I was in a mood to read this since I was looking for a good interracial romance. I have enjoyed this series, although it's been years since I read Boss Man. It's not perfect. The writing needs some extra tweaking. It's serviceable and a little forced at times. But it's also very charming and Cole and Lauren are a good couple. Lauren is a sweet girl. I loved her and I wanted the best for her. It's hard when people are used to seeing you a certain way and they can't get outside of that when you grow up.
Cole's a bit of an idiot and he knows he. He knows he threw away a good thing. Now he wants to convince Lauren they belong together. Lauren should have moved on, but she hasn't. She still loves Cole just as much as she always did. But she's not going to put herself in the same emotional danger zone with him. It's going to take some serious convincing on his part, if he can get his head straight and acknowledge what he really wants.
I loved seeing the couples from the first books. Fancy and Headley are friends with Lauren, but also Fancy is Cole's best friend. She is the voice of reason and gives Cole some truths he needs to hear, although he's reluctant to listen. Max and Troy are settled down and very happily married. They want to help their friend be happy too. Cole feels left out because they have families and he doesn't. Although he always thought that wasn't what he wanted anyway. He's come to realize that they have real lives and not just playboy lives. That gets old after a while. As Paul said in 1 Corinthians 13:11, "When I was a child, I talked like a child, I thought like a child, I reasoned like a child. When I became a man, I put the ways of childhood behind me." That's what Cole has to do.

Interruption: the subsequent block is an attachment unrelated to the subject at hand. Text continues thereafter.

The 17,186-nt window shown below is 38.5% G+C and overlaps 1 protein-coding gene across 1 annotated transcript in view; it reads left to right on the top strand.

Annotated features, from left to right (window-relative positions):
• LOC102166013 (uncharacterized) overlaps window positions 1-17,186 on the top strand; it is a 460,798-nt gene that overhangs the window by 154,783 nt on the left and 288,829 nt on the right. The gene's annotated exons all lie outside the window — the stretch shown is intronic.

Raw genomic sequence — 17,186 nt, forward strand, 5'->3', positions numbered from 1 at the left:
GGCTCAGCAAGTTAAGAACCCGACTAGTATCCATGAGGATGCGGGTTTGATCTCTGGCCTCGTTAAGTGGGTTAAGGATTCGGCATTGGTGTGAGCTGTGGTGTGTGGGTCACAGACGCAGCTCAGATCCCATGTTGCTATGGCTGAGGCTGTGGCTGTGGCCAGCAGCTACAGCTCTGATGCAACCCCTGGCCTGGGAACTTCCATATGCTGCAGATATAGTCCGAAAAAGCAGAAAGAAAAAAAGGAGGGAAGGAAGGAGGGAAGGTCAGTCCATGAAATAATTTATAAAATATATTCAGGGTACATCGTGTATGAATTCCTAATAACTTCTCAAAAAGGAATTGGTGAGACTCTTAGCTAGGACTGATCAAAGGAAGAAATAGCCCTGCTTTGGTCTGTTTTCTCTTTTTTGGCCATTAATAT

It's true that this wasn't as good as the first two books, but it's very enjoyable. I liked seeing Lauren get the man she loved, and for Cole to realize what he wanted was something he had almost thrown away.